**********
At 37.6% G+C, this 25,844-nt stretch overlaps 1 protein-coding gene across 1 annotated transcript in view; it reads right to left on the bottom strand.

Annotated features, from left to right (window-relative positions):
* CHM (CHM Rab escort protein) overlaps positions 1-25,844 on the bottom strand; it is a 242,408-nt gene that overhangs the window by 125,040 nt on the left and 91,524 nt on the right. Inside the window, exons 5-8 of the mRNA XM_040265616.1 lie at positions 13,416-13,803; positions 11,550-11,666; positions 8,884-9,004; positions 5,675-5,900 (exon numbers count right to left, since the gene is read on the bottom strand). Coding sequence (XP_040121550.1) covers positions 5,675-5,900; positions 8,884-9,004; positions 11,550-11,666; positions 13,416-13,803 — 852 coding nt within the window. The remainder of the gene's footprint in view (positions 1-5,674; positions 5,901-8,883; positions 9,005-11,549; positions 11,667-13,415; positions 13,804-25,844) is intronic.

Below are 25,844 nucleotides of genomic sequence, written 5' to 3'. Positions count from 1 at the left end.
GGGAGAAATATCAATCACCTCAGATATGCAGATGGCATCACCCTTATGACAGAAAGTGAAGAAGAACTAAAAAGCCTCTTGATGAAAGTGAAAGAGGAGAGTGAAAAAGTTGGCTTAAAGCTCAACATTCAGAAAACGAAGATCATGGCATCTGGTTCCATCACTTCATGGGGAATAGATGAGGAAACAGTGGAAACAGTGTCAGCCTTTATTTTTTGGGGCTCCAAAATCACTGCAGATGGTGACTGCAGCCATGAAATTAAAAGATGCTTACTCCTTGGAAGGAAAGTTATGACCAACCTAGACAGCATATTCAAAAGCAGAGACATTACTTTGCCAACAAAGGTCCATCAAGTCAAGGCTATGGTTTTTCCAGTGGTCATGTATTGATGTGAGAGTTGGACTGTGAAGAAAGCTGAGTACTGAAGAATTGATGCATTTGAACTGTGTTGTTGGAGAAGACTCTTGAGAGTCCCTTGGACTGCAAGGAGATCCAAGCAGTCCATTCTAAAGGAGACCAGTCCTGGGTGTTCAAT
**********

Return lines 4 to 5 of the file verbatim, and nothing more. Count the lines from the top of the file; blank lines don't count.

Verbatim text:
Below are 25,844 nucleotides of genomic sequence, written 5' to 3'. Positions count from 1 at the left end.
GGGAGAAATATCAATCACCTCAGATATGCAGATGGCATCACCCTTATGACAGAAAGTGAAGAAGAACTAAAAAGCCTCTTGATGAAAGTGAAAGAGGAGAGTGAAAAAGTTGGCTTAAAGCTCAACATTCAGAAAACGAAGATCATGGCATCTGGTTCCATCACTTCATGGGGAATAGATGAGGAAACAGTGGAAACAGTGTCAGCCTTTATTTTTTGGGGCTCCAAAATCACTGCAGATGGTGACTGCAGCCATGAAATTAAAAGATGCTTACTCCTTGGAAGGAAAGTTATGACCAACCTAGACAGCATATTCAAAAGCAGAGACATTACTTTGCCAACAAAGGTCCATCAAGTCAAGGCTATGGTTTTTCCAGTGGTCATGTATTGATGTGAGAGTTGGACTGTGAAGAAAGCTGAGTACTGAAGAATTGATGCATTTGAACTGTGTTGTTGGAGAAGACTCTTGAGAGTCCCTTGGACTGCAAGGAGATCCAAGCAGTCCATTCTAAAGGAGACCAGTCCTGGGTGTTCAAT